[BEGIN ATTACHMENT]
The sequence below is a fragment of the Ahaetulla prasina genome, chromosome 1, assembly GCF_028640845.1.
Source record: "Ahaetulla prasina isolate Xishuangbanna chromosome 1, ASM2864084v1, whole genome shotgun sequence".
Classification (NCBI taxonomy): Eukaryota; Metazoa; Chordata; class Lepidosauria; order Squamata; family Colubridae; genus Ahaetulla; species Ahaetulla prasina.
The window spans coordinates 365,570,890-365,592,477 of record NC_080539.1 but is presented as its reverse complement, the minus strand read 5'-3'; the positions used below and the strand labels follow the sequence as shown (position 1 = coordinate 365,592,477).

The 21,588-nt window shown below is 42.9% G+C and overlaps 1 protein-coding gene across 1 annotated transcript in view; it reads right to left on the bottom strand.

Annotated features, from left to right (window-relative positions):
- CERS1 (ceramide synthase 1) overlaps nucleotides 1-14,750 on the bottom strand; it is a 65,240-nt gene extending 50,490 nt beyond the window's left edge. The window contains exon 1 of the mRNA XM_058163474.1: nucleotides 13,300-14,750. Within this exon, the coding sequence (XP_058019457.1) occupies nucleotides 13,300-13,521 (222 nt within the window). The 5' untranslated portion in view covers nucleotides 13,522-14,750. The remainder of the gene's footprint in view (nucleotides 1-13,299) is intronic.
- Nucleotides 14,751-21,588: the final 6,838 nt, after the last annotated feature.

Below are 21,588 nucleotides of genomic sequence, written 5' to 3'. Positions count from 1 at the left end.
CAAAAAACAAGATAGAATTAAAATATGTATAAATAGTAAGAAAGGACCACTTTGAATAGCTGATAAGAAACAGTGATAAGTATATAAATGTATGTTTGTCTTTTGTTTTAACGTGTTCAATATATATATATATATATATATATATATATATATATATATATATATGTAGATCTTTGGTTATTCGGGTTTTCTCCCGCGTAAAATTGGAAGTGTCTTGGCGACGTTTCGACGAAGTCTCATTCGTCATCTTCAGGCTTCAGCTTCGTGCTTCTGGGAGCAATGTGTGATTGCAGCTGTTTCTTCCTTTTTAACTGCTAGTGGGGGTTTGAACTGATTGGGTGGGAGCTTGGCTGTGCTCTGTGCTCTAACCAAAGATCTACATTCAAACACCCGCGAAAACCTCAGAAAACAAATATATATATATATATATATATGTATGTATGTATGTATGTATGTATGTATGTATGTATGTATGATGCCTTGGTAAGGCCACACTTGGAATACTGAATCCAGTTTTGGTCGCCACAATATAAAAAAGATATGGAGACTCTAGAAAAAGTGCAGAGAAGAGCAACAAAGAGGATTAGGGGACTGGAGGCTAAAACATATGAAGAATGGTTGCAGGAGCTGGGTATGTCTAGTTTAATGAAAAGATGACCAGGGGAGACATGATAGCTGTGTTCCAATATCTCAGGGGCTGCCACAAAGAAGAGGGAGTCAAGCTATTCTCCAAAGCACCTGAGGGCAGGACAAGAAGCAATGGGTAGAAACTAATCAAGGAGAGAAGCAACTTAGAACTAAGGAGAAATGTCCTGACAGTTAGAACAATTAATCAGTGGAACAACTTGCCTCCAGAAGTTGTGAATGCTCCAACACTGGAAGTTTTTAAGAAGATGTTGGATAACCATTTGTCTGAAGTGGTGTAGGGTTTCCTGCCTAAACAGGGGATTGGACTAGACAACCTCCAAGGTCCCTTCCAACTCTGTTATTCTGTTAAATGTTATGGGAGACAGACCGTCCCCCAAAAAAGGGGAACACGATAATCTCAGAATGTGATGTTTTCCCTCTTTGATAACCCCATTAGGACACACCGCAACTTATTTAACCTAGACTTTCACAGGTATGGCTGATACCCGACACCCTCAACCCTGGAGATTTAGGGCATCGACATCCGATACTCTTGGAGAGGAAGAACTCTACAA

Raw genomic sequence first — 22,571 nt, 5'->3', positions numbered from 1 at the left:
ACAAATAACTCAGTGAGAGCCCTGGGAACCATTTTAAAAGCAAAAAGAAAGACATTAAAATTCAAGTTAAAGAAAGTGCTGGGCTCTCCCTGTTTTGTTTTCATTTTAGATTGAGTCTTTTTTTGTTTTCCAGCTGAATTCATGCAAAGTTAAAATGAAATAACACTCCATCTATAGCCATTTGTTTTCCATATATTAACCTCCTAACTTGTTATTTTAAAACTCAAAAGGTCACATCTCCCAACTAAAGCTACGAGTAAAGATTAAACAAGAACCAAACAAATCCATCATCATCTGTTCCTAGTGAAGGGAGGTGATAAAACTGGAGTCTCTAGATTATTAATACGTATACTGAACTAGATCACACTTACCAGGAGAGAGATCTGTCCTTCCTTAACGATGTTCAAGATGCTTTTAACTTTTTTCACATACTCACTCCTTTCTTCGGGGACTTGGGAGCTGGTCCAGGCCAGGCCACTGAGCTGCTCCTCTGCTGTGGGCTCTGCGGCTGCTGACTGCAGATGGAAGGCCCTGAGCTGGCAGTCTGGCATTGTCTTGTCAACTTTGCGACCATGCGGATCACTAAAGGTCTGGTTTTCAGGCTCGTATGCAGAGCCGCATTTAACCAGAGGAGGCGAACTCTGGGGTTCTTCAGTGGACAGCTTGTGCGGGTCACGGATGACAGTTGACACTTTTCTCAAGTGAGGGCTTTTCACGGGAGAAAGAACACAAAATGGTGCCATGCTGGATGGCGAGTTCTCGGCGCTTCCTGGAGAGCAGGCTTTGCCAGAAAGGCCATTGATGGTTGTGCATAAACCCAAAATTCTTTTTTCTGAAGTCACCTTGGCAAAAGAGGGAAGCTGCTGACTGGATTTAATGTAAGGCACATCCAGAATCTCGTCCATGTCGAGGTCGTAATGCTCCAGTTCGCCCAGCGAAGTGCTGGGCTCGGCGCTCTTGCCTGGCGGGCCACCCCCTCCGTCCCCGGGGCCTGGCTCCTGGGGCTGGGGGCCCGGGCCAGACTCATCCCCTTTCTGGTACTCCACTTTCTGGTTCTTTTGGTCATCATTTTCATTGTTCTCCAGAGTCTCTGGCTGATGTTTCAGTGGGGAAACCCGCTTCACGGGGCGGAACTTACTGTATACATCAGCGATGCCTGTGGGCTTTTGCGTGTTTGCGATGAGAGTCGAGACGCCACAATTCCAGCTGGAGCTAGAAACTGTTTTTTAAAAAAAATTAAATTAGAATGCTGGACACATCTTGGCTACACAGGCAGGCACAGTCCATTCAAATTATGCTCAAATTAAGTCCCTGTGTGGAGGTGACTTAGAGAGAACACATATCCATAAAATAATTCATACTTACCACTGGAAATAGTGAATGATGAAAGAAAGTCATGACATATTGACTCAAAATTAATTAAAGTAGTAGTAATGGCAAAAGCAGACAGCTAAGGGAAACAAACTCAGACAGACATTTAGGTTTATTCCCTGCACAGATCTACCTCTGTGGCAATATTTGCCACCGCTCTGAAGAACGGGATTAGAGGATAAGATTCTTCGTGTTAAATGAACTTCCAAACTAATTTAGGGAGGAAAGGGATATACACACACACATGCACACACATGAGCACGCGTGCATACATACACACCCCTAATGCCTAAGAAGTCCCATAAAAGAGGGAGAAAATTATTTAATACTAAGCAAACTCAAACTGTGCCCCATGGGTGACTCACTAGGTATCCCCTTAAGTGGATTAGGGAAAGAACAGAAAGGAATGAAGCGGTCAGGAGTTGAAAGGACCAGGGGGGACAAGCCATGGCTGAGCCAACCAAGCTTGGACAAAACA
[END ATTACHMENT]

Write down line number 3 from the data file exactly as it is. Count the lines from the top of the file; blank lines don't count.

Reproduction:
Classification (NCBI taxonomy): Eukaryota; Metazoa; Chordata; class Lepidosauria; order Squamata; family Colubridae; genus Ahaetulla; species Ahaetulla prasina.